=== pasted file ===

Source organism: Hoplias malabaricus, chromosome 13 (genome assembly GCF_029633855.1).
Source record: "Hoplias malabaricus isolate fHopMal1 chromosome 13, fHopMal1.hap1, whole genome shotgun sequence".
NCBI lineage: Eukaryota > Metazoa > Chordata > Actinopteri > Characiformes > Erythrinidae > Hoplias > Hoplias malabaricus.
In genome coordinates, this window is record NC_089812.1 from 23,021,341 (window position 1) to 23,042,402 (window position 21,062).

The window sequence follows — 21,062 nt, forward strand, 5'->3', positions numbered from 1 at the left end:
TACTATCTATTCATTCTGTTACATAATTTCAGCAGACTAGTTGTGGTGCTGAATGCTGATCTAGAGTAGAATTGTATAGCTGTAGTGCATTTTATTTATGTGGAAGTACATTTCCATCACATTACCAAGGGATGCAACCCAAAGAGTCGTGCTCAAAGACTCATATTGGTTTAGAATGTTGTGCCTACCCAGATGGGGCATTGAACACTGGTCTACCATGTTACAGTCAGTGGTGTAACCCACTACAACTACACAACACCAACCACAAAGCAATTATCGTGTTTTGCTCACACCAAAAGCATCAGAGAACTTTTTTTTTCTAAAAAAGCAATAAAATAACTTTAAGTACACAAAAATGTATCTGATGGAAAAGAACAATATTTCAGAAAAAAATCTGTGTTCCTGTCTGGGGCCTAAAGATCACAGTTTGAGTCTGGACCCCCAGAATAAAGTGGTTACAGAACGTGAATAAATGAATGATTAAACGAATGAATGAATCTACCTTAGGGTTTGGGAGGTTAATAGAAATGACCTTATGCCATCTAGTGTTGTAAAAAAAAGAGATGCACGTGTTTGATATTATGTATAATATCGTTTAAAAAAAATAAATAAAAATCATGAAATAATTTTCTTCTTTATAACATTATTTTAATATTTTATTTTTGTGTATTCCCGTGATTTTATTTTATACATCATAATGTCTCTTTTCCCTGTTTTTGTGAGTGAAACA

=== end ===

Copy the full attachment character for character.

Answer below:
Source organism: Hoplias malabaricus, chromosome 13 (genome assembly GCF_029633855.1).
Source record: "Hoplias malabaricus isolate fHopMal1 chromosome 13, fHopMal1.hap1, whole genome shotgun sequence".
NCBI lineage: Eukaryota > Metazoa > Chordata > Actinopteri > Characiformes > Erythrinidae > Hoplias > Hoplias malabaricus.
In genome coordinates, this window is record NC_089812.1 from 23,021,341 (window position 1) to 23,042,402 (window position 21,062).

The window sequence follows — 21,062 nt, forward strand, 5'->3', positions numbered from 1 at the left end:
TACTATCTATTCATTCTGTTACATAATTTCAGCAGACTAGTTGTGGTGCTGAATGCTGATCTAGAGTAGAATTGTATAGCTGTAGTGCATTTTATTTATGTGGAAGTACATTTCCATCACATTACCAAGGGATGCAACCCAAAGAGTCGTGCTCAAAGACTCATATTGGTTTAGAATGTTGTGCCTACCCAGATGGGGCATTGAACACTGGTCTACCATGTTACAGTCAGTGGTGTAACCCACTACAACTACACAACACCAACCACAAAGCAATTATCGTGTTTTGCTCACACCAAAAGCATCAGAGAACTTTTTTTTTCTAAAAAAGCAATAAAATAACTTTAAGTACACAAAAATGTATCTGATGGAAAAGAACAATATTTCAGAAAAAAATCTGTGTTCCTGTCTGGGGCCTAAAGATCACAGTTTGAGTCTGGACCCCCAGAATAAAGTGGTTACAGAACGTGAATAAATGAATGATTAAACGAATGAATGAATCTACCTTAGGGTTTGGGAGGTTAATAGAAATGACCTTATGCCATCTAGTGTTGTAAAAAAAAGAGATGCACGTGTTTGATATTATGTATAATATCGTTTAAAAAAAATAAATAAAAATCATGAAATAATTTTCTTCTTTATAACATTATTTTAATATTTTATTTTTGTGTATTCCCGTGATTTTATTTTATACATCATAATGTCTCTTTTCCCTGTTTTTGTGAGTGAAACA